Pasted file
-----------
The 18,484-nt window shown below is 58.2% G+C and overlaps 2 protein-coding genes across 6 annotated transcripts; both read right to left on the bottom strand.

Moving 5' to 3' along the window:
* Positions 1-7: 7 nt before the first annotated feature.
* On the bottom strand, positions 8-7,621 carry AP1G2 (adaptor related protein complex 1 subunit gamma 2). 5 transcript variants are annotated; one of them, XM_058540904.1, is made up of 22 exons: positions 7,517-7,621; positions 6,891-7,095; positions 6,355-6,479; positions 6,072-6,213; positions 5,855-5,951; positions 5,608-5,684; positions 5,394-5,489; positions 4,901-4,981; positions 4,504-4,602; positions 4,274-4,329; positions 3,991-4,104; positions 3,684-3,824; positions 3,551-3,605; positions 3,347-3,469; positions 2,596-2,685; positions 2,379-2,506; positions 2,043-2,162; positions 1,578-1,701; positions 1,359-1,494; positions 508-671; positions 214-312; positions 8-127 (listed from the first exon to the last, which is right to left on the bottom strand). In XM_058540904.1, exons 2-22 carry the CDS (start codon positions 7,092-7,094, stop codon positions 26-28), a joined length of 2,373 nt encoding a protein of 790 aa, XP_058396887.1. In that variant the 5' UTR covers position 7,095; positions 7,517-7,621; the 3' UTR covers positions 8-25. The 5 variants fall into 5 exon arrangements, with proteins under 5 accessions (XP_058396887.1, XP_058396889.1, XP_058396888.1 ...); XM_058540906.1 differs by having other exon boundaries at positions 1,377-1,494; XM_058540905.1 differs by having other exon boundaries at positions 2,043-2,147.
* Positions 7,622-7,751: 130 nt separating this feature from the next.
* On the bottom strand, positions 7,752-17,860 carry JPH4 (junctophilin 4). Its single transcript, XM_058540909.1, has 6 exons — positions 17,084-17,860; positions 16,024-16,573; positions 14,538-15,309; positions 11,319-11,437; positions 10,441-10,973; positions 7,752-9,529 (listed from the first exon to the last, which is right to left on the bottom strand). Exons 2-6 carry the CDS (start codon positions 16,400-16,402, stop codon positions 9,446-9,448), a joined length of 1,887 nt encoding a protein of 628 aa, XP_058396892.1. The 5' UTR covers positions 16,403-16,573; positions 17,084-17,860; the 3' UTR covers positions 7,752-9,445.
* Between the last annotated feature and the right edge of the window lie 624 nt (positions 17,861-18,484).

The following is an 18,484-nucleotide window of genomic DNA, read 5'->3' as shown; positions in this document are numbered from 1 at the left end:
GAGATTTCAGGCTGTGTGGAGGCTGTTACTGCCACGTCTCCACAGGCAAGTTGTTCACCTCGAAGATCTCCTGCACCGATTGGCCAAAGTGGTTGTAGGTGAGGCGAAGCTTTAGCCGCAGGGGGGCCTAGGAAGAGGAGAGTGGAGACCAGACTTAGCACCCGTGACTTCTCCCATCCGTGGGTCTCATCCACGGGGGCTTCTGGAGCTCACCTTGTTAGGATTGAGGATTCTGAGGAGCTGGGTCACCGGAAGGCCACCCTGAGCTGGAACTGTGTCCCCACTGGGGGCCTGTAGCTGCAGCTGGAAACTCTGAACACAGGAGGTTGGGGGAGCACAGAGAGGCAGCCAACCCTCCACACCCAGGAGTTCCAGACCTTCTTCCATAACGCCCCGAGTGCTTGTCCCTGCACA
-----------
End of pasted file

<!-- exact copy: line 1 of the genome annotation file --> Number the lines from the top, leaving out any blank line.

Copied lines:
The 18,484-nt window shown below is 58.2% G+C and overlaps 2 protein-coding genes across 6 annotated transcripts; both read right to left on the bottom strand.